About a decade ago, if you followed the technology space, you might recall a series of articles about a professor at the University of Reading, named Kevin Warwick, who made himself famous by implanting a computer chip in his arm, declaring himself an expert in "cybernetics" and figuring out ways to get way too much press
for nothing special. The Register, amusingly, dubbed him "Captain Cyborg" and regularly mocked his various exploits. We haven't heard much about Warwick in a while, but when I saw a bunch of folks chatting about a BBC article concerning the "first human infected with computer virus,"
I was immediately reminded of Warwick. Reading through the article, it was no surprise to find out that this "experiment" is actually being conducted by a colleague of Warwick's, Mark Gasson -- who according to Warwick's own bio
lead the research group that Warwick works in.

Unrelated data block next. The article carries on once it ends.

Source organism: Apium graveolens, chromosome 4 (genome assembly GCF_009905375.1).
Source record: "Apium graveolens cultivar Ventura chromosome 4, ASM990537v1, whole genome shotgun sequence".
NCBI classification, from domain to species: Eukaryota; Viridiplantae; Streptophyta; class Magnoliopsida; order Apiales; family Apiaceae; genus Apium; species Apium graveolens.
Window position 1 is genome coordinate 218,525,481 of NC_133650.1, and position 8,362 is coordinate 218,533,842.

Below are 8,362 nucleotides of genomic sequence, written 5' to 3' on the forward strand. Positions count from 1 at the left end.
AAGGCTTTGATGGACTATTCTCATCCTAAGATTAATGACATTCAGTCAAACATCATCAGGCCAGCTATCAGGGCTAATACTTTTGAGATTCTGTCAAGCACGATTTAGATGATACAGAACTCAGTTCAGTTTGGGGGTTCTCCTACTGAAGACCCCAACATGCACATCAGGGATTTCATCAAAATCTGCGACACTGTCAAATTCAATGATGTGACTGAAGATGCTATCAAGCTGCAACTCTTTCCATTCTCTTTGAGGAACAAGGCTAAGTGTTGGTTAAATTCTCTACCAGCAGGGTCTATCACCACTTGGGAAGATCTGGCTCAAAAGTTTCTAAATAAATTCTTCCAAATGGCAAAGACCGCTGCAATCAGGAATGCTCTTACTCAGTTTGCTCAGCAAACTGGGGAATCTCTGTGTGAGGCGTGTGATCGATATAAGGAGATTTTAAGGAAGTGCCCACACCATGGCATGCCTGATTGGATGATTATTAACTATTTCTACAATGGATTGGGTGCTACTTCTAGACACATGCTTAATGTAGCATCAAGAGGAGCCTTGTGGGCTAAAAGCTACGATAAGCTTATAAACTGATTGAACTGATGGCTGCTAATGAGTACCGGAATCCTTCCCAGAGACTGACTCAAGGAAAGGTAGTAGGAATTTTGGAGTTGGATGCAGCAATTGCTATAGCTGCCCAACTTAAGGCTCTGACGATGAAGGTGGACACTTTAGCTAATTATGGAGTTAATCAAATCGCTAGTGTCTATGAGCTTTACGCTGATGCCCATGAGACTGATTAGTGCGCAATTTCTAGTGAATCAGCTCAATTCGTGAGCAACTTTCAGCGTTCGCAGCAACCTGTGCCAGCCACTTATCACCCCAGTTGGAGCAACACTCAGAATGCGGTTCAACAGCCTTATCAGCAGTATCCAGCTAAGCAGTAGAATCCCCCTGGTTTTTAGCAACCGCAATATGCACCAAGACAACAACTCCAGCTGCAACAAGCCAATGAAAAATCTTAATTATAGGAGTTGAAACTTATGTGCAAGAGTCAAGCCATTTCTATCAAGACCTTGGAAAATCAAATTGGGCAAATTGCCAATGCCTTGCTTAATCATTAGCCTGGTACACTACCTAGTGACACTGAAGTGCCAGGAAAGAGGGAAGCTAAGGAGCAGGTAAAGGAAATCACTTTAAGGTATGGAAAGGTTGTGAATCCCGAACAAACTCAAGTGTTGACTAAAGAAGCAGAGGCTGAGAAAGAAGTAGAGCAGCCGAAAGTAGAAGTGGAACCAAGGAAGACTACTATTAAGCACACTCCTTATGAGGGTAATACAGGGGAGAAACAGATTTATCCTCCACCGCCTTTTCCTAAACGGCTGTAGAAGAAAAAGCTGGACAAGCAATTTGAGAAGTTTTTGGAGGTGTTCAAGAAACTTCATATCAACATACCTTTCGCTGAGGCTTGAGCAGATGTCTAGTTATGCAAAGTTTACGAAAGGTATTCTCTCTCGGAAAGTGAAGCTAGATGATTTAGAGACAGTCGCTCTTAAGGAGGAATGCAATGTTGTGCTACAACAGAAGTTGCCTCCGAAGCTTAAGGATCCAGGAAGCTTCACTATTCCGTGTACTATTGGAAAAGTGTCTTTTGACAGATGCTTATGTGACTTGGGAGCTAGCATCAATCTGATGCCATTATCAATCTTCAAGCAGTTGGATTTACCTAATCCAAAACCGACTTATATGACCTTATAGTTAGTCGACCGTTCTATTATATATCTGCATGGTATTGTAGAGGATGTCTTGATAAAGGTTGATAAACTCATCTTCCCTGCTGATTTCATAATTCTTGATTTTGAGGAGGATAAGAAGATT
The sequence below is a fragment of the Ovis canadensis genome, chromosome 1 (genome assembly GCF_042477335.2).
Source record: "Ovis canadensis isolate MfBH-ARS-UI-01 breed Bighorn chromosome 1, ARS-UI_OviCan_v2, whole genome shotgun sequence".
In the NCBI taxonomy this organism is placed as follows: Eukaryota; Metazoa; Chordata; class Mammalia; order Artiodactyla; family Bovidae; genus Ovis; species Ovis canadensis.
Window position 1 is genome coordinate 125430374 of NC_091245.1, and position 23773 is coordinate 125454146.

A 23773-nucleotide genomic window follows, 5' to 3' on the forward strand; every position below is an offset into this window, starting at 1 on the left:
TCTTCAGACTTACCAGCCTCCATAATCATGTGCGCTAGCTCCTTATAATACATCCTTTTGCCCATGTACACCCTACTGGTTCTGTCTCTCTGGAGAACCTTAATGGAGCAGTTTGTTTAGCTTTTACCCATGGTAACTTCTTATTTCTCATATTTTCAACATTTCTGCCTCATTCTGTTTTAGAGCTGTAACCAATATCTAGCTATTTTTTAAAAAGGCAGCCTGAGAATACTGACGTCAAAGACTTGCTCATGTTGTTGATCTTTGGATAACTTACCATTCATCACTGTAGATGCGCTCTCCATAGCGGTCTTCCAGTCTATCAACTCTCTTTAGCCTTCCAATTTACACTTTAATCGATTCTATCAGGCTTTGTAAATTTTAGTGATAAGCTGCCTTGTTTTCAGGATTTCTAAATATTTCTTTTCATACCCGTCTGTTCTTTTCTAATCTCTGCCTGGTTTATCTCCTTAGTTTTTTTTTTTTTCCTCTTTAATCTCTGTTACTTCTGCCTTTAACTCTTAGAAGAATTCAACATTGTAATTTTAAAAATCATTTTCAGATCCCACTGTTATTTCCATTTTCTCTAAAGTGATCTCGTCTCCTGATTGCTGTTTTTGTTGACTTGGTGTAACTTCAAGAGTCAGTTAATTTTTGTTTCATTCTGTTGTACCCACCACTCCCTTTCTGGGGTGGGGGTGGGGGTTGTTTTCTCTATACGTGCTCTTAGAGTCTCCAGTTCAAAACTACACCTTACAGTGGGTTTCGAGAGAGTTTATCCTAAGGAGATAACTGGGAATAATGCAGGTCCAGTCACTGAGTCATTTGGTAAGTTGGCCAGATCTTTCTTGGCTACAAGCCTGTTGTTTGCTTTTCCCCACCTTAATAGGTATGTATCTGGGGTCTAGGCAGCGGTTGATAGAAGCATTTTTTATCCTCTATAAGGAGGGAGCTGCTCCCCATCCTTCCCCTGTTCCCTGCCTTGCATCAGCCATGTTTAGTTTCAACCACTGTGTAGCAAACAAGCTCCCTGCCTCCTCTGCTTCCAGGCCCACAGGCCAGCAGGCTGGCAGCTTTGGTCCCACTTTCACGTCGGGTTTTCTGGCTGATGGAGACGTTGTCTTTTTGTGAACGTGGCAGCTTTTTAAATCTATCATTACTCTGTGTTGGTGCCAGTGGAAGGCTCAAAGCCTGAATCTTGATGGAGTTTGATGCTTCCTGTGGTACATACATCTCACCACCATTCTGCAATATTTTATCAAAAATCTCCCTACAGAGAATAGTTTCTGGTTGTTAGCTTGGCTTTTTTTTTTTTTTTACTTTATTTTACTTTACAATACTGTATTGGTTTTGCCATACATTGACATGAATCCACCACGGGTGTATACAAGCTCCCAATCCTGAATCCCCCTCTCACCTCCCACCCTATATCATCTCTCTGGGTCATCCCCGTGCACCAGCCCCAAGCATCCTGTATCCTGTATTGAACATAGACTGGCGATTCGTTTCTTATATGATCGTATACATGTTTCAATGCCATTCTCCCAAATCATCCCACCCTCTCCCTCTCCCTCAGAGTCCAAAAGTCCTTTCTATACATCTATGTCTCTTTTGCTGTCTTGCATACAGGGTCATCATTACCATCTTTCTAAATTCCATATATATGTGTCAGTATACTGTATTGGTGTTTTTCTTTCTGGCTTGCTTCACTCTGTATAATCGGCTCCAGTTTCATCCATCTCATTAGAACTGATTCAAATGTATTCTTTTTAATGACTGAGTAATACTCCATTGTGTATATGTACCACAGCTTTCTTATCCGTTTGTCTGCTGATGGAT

The story is -- as with all captain cyborg stories -- a lot less than the headline suggests. Gasson wasn't "infected with a computer virus." He took a chip that had a computer virus and stuck it in his arm, just like Warwick has done n the past. The parallels to an actual virus are minimal, and the usefulness for anything is even less than that. Gasson presents this as useful for considering the implications for implanted technology such as pacemakers, but that's nothing new. People have talked about potential technology issues from the wireless interface to pacemakers for years. Doing some sort of publicity stunt with an implanted computer chip doesn't further that discussion along.